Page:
Wednesday, July 28, 2010
97 Days To Go; We Have The Latest Campaign Action, Plus: Di's Toughest Opponent: The Economy, And: Even More Summertime La Politica
Now just 97 days before Election Day and less than that before early voting kicks in. Let's head out to the trail...
It is essential that Dem Guv nominee Diane Denish corral the lion's share of the Hispanic vote. GOP contender Susana Martinez has a natural entree to that group. Di has in rotation a TV spot aimed at Hispanic women. Now she has launched "Hermanas Para Diane," (sisters of Diane) to bond with a group Dems fear could stray to the R's. The kick-off is this Saturday and is headlined by LaDonna Giron, Romaine Serna and Lorraine Aranda. They write:
"Hermanas para Diane” was established by a group of strong Hispanic women who endorse and support Diane Denish. We believe in her platform that emphasizes strengthening the economy, supporting small businesses including those businesses owned and operated by women, and making decisions with a focus on the well being of our families....
Denish also continues to court the "young professional" vote. We (half-jokingly) pointed out that we didn't think Santa Fe attorney Geno Zamora, now over 40, and ABQ State Rep. Al Park, also past the 40 mark, qualified as "young," even though both were listed as such on a Di invite. Now Zamora comes with the latest:
Joe, thanks to your investigative coverage this past spring, Denish events that I and people of my age co-sponsor now contain the language "young-ish or young feeling professional event." Thanks, Joe. Obviously, you didn't ask my wife's opinion. She thinks I still act like a child....
Indeed, the language on Di's latest youth invite has changed. It reads:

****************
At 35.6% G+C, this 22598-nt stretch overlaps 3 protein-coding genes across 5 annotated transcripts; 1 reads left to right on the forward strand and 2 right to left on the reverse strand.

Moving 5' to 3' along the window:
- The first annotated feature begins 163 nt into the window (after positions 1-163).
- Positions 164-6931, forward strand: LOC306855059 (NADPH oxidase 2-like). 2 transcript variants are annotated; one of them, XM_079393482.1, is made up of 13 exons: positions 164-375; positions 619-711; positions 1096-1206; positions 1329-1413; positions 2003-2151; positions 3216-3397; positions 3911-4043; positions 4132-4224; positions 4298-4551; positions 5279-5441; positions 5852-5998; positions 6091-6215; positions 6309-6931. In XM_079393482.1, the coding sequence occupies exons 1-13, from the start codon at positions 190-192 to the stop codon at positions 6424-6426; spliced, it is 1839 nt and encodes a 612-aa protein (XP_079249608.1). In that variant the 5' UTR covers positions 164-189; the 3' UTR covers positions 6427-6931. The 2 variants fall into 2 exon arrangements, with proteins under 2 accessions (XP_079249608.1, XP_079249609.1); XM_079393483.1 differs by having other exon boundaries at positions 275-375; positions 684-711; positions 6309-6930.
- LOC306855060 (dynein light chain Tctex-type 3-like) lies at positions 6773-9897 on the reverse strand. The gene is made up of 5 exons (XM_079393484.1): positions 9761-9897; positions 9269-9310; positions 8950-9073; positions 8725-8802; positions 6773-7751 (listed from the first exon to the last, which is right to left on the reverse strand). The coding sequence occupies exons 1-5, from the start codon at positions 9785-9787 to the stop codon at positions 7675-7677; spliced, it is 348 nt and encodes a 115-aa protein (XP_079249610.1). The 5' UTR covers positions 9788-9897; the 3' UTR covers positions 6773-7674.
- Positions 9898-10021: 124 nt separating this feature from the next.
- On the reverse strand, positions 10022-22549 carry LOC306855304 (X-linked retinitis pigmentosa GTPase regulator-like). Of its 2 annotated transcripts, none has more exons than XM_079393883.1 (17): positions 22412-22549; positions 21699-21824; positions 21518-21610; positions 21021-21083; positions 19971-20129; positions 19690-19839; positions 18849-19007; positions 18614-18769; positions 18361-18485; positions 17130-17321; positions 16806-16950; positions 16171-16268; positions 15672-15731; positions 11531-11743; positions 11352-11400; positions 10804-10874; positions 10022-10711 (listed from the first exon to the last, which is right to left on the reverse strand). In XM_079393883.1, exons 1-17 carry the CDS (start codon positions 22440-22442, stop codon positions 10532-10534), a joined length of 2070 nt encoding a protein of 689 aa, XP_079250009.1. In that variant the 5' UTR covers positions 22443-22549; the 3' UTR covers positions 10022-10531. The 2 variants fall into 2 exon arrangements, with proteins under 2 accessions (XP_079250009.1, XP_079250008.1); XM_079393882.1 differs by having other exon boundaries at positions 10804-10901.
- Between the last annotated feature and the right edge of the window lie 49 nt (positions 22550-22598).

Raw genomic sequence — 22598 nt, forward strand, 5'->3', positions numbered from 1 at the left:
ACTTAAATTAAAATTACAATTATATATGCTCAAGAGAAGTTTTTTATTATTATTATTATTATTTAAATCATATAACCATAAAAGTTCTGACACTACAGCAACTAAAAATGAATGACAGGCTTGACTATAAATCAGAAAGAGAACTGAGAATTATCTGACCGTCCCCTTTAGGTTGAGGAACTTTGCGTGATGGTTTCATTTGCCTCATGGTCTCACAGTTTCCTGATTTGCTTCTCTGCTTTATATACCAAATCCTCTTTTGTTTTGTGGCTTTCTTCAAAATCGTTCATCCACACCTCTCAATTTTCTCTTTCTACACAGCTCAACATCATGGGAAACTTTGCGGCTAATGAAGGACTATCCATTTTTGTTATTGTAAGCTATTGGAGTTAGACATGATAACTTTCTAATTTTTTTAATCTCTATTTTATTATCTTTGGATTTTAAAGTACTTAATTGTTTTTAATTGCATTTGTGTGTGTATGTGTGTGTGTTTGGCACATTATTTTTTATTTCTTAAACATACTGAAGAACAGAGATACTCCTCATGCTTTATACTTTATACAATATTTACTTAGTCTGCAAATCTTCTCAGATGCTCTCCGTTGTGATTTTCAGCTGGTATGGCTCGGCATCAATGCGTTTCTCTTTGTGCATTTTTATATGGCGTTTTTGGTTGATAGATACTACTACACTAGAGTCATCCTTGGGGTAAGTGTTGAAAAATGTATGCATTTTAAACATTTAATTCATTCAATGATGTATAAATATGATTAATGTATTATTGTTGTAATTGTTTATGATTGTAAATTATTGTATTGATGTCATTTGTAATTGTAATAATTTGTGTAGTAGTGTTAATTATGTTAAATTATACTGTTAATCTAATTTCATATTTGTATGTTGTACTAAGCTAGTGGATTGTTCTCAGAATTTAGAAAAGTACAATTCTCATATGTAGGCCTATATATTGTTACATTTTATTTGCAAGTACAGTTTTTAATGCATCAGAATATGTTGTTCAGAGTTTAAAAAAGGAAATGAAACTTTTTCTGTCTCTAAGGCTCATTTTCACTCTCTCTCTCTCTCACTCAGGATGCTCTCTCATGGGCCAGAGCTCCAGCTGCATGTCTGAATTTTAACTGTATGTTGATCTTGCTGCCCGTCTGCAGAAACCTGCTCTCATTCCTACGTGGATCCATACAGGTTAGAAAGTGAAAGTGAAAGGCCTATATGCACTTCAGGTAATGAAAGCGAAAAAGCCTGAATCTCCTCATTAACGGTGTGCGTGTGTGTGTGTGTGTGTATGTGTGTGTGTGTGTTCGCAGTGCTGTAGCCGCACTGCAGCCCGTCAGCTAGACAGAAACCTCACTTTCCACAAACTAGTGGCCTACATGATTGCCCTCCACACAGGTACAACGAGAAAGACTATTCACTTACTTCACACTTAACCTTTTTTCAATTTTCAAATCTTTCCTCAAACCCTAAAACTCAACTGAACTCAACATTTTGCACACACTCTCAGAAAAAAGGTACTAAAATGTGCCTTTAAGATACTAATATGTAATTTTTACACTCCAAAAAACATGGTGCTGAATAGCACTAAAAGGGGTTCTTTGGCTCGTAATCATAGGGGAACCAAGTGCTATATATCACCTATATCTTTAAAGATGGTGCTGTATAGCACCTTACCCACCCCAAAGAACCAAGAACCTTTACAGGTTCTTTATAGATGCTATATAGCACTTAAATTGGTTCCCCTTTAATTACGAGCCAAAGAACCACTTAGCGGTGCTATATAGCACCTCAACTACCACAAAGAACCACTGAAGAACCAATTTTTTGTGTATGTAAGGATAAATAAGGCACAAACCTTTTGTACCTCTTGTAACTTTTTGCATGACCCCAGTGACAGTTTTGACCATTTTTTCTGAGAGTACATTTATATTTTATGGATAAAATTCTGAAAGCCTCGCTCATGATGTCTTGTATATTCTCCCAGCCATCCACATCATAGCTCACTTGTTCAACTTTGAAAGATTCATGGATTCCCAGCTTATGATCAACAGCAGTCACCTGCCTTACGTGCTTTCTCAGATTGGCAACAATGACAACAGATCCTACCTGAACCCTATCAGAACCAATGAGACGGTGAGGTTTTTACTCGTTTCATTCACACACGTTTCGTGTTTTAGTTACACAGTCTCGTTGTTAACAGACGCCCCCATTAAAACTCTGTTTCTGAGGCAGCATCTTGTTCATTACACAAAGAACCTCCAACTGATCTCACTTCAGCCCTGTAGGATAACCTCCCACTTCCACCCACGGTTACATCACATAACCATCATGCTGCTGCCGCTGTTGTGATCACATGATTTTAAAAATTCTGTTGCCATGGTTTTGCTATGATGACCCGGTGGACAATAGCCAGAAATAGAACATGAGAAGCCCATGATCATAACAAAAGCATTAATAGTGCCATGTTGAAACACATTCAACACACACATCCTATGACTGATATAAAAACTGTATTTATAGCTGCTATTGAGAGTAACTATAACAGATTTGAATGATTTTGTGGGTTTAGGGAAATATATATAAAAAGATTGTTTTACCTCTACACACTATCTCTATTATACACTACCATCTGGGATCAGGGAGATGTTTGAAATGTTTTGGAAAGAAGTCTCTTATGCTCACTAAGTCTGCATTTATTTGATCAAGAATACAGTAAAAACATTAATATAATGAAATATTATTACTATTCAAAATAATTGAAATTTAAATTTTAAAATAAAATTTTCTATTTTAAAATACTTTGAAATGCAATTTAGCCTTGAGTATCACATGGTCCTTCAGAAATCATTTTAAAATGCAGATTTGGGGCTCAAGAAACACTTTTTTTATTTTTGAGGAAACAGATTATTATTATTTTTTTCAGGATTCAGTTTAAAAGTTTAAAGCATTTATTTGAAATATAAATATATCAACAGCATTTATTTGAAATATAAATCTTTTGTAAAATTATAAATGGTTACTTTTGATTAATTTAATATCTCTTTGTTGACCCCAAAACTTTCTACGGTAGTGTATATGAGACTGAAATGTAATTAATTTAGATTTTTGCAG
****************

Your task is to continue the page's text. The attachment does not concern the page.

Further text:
Please join us for apps and drinks at the Santa Fe young, young-ish or young-feeling professionals event in support of Lt. Governor Diane Denish July 29, 5:30-7:00 pm @ The Railyard Restaurant 530 south Guadalupe Street. Suggested Contribution: $25 -$500. RSVP to: Kate Ferlic (505) 699-0705 Kate.email@example.com
Thanks for the update, Geno. We'll see you in the prune juice aisle at Whole Foods.
IT'S THE NEWS
It is the news backdrop that is Di's most powerful opponent. Consumer confidence continues to flat line or sink and then there's dreary news like this:
New Mexico’s national ranking slid to 46th in this year’s KIDS COUNT Data Book; down from last year’s 43rd. The report...ranks the states on ten indicators of child well-being, ranging from the prevalence of low birth-weight babies to child poverty and teen death rates. New Mexico has ranked in the bottom ten since the Annie E. Casey Foundation began issuing the report in 1990, and more often than not in the bottom five.
All that bull market money we had coming in to state coffers and so little to show for it. Eric Griego, ABQ Dem state senator and executive director for NM Voices for Children, pointed out:
Although New Mexico’s overall poverty rate for children under age 18 is at 24 percent, the situation is worse for children of color--with 40 percent of Native American children in poverty, 30 percent of Hispanic children, and 25 percent of African American children. Nationally, greater percentages of Native American, African American, and Hispanic children live without securely employed parents than Asian and non-Hispanic white peers.